According to an administration intelligence official, the panel will hold its first meeting April 23 and will produce a report for Mr. Blair within 60 days. "The director has asked several people to give him some advice regarding counterintelligence, an important issue to the United States," said spokeswoman Wendy Moragi. She said Mr. Blair regards counterintelligence as "critical to the nation's security."

"Louis Freeh is one of the people he is speaking with. There is not a formal group, and those being consulted will offer their own thoughts," she said.

Mr. Freeh has extensive experience in counterintelligence, and "Director Blair appreciates his advice and perspective," Ms. Moragi said. She declined to comment on Mr. Freeh's work for the Saudis.

Mr. Freeh was FBI director from 1993 to 2001 under Mr. Clinton, a time when the bureau suffered through several extremely damaging and long-running spy cases. They included the cases of FBI turncoats Robert Hanssen and Earl Edwin Pitts and the Chinese spying case of FBI informant Katrina Leung, who sexually compromised two senior FBI counterintelligence agents.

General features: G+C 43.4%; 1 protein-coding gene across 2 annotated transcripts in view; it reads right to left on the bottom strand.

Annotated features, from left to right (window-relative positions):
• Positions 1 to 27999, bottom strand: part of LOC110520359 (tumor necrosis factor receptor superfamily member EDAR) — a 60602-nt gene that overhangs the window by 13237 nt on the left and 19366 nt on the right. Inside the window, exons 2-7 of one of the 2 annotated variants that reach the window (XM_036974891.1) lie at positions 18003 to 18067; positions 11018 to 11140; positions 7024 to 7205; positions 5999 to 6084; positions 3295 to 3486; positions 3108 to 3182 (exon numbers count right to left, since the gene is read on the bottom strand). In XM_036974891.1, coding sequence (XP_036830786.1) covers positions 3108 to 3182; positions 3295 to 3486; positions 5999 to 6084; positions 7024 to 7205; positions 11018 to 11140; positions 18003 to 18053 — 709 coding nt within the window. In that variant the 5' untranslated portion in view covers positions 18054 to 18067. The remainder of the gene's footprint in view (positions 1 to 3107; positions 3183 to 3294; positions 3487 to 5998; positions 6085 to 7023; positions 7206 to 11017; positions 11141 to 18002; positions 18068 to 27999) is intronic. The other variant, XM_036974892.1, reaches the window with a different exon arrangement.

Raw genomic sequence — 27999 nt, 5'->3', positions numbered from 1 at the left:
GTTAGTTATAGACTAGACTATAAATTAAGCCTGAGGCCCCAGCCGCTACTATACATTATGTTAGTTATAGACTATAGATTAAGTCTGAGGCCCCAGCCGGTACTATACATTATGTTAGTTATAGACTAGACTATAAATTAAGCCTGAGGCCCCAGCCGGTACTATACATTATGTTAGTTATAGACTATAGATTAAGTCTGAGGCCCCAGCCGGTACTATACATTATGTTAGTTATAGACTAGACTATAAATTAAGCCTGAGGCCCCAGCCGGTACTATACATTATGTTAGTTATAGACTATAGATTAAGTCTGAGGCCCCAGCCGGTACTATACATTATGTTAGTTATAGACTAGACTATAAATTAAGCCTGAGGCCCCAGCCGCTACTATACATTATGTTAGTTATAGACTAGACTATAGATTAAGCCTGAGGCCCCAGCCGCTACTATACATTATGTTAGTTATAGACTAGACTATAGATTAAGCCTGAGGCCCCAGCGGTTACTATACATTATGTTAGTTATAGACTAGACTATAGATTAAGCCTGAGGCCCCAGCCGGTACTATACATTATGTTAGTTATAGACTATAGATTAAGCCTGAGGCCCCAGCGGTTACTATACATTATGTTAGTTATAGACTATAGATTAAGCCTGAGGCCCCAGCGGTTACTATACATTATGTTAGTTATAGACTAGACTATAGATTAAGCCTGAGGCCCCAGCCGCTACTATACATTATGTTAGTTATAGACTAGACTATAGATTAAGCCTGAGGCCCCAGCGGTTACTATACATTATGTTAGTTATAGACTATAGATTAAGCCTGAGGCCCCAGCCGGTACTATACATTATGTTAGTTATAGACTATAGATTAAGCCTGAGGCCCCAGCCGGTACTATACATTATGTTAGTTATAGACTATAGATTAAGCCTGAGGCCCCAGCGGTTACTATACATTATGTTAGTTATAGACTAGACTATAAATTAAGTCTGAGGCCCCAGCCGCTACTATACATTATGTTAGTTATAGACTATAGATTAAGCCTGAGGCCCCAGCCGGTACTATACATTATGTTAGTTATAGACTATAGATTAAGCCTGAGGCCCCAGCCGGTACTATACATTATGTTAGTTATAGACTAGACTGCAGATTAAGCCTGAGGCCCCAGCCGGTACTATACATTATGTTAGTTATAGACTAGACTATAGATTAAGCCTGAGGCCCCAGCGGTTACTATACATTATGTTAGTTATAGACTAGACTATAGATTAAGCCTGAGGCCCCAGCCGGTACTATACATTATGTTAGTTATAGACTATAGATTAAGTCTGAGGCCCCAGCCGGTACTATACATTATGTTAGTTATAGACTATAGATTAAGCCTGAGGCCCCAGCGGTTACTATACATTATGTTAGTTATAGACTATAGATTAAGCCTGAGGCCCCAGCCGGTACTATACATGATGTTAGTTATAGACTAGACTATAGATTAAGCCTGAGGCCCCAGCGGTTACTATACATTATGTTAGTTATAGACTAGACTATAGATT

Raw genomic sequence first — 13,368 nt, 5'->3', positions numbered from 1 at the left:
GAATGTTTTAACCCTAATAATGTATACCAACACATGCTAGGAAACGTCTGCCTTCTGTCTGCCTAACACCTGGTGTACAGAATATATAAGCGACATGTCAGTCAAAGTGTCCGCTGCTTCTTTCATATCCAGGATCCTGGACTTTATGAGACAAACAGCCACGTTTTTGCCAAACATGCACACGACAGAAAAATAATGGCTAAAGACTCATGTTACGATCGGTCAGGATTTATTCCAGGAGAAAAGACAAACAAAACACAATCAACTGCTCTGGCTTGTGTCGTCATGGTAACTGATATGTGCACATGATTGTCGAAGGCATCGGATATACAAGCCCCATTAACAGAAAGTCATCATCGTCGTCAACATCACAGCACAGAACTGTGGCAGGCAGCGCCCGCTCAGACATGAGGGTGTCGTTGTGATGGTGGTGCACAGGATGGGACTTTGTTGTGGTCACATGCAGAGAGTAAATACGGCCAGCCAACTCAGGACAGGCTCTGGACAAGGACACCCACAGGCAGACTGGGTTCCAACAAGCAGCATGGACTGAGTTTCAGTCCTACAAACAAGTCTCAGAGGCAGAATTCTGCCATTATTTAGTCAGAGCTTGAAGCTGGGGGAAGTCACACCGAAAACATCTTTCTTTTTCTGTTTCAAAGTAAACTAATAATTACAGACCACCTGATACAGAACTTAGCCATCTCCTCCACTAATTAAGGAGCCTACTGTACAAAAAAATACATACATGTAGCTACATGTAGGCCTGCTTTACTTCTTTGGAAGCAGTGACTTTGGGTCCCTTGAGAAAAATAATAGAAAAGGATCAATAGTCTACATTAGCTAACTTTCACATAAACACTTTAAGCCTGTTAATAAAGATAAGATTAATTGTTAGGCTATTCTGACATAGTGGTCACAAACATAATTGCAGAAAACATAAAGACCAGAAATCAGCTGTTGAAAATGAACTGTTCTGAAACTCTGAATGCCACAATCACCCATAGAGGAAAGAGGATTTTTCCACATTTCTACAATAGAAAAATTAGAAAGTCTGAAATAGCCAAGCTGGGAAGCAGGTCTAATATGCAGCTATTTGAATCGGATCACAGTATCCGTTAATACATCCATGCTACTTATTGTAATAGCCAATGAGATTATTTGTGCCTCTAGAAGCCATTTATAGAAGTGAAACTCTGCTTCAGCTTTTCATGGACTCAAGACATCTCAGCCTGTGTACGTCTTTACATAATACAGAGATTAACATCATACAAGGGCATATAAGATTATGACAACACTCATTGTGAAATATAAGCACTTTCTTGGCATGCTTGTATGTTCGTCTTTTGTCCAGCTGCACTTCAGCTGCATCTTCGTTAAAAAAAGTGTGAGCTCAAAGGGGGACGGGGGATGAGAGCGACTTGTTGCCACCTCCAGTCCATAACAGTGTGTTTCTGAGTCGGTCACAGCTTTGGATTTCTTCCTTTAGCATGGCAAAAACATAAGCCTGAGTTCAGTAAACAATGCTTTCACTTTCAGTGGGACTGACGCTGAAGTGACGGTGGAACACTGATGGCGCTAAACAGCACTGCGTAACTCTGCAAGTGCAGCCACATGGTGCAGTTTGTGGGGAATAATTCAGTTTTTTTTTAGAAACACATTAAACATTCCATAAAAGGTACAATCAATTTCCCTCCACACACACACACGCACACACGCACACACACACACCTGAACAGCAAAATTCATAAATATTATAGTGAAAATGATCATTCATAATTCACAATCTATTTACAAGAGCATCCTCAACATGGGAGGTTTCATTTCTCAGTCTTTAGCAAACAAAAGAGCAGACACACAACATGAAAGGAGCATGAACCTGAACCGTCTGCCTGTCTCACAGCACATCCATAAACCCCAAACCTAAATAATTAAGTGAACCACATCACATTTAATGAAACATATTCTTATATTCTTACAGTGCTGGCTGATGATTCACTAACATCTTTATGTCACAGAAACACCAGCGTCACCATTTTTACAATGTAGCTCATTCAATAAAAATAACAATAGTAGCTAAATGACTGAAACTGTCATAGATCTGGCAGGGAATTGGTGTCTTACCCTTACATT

Kenneth E. deGraffenreid, former deputy director of the National Counterintelligence Executive office (NCIX), said most of the DNI counterintelligence panel members, including Mr. Freeh, Mr. MacGaffin and Miss Graham, opposed the counterintelligence reforms enacted into law in 2002 in the aftermath of several damaging spy cases.

"In seeking to reform counterintelligence, the new administration should have chosen people who did not oppose the very reforms that were enacted into law by the Congress, and who were not associated with past counterintelligence failures," Mr. deGraffenreid said. Former National Counterintelligence Executive Michelle Van Cleave said: "The NCIX has been utterly marginalized, and the DNI is doing exactly the right thing in seeking outside advice on how to fix that before U.S. counterintelligence backslides even more."

Formation of the review panel followed the abrupt departure in February of two senior counterintelligence officials under National Counterintelligence Executive Joel Brenner.